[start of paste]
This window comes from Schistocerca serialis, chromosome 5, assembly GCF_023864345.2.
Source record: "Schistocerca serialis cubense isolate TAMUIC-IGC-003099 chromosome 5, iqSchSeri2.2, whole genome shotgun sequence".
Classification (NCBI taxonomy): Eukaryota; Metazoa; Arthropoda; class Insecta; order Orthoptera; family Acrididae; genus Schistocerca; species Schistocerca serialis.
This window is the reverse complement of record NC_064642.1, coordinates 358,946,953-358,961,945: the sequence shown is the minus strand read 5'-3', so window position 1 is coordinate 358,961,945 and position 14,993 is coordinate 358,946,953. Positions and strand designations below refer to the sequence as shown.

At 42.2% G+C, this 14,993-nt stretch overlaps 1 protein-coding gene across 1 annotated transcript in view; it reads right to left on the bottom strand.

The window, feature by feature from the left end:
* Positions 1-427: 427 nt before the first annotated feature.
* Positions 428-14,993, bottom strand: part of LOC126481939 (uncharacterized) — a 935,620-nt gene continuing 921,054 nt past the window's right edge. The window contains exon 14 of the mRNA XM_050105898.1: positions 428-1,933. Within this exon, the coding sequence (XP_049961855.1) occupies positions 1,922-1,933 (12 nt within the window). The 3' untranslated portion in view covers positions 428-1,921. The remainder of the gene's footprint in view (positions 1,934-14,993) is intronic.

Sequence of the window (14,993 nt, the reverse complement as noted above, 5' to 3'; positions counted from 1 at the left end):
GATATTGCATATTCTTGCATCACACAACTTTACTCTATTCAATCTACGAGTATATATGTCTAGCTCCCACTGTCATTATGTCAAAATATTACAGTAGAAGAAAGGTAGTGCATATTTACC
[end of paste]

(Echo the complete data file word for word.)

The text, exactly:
This window comes from Schistocerca serialis, chromosome 5, assembly GCF_023864345.2.
Source record: "Schistocerca serialis cubense isolate TAMUIC-IGC-003099 chromosome 5, iqSchSeri2.2, whole genome shotgun sequence".
Classification (NCBI taxonomy): Eukaryota; Metazoa; Arthropoda; class Insecta; order Orthoptera; family Acrididae; genus Schistocerca; species Schistocerca serialis.
This window is the reverse complement of record NC_064642.1, coordinates 358,946,953-358,961,945: the sequence shown is the minus strand read 5'-3', so window position 1 is coordinate 358,961,945 and position 14,993 is coordinate 358,946,953. Positions and strand designations below refer to the sequence as shown.

At 42.2% G+C, this 14,993-nt stretch overlaps 1 protein-coding gene across 1 annotated transcript in view; it reads right to left on the bottom strand.

The window, feature by feature from the left end:
* Positions 1-427: 427 nt before the first annotated feature.
* Positions 428-14,993, bottom strand: part of LOC126481939 (uncharacterized) — a 935,620-nt gene continuing 921,054 nt past the window's right edge. The window contains exon 14 of the mRNA XM_050105898.1: positions 428-1,933. Within this exon, the coding sequence (XP_049961855.1) occupies positions 1,922-1,933 (12 nt within the window). The 3' untranslated portion in view covers positions 428-1,921. The remainder of the gene's footprint in view (positions 1,934-14,993) is intronic.

Sequence of the window (14,993 nt, the reverse complement as noted above, 5' to 3'; positions counted from 1 at the left end):
GATATTGCATATTCTTGCATCACACAACTTTACTCTATTCAATCTACGAGTATATATGTCTAGCTCCCACTGTCATTATGTCAAAATATTACAGTAGAAGAAAGGTAGTGCATATTTACC